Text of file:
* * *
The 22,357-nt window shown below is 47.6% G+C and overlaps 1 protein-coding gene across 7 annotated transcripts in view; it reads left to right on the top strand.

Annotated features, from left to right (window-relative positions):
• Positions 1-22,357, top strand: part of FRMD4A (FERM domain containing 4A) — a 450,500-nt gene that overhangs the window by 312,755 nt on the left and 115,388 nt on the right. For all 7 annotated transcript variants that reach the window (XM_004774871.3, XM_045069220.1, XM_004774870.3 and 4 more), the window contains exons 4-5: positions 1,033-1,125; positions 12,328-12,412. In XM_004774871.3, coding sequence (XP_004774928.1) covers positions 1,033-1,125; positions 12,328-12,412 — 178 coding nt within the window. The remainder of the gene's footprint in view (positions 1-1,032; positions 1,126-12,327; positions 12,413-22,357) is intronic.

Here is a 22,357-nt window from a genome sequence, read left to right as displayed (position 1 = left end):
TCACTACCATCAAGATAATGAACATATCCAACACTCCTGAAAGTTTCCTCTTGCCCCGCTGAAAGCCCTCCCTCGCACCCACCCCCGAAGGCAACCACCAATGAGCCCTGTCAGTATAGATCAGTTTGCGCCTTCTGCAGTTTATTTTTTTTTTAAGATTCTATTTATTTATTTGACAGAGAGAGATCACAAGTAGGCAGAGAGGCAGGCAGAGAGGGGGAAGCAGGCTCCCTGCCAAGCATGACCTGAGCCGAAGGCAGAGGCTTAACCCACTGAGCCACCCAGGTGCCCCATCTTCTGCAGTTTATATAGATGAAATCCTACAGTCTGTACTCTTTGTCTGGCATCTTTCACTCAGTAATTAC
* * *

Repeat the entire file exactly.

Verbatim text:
The 22,357-nt window shown below is 47.6% G+C and overlaps 1 protein-coding gene across 7 annotated transcripts in view; it reads left to right on the top strand.

Annotated features, from left to right (window-relative positions):
• Positions 1-22,357, top strand: part of FRMD4A (FERM domain containing 4A) — a 450,500-nt gene that overhangs the window by 312,755 nt on the left and 115,388 nt on the right. For all 7 annotated transcript variants that reach the window (XM_004774871.3, XM_045069220.1, XM_004774870.3 and 4 more), the window contains exons 4-5: positions 1,033-1,125; positions 12,328-12,412. In XM_004774871.3, coding sequence (XP_004774928.1) covers positions 1,033-1,125; positions 12,328-12,412 — 178 coding nt within the window. The remainder of the gene's footprint in view (positions 1-1,032; positions 1,126-12,327; positions 12,413-22,357) is intronic.

Here is a 22,357-nt window from a genome sequence, read left to right as displayed (position 1 = left end):
TCACTACCATCAAGATAATGAACATATCCAACACTCCTGAAAGTTTCCTCTTGCCCCGCTGAAAGCCCTCCCTCGCACCCACCCCCGAAGGCAACCACCAATGAGCCCTGTCAGTATAGATCAGTTTGCGCCTTCTGCAGTTTATTTTTTTTTTAAGATTCTATTTATTTATTTGACAGAGAGAGATCACAAGTAGGCAGAGAGGCAGGCAGAGAGGGGGAAGCAGGCTCCCTGCCAAGCATGACCTGAGCCGAAGGCAGAGGCTTAACCCACTGAGCCACCCAGGTGCCCCATCTTCTGCAGTTTATATAGATGAAATCCTACAGTCTGTACTCTTTGTCTGGCATCTTTCACTCAGTAATTAC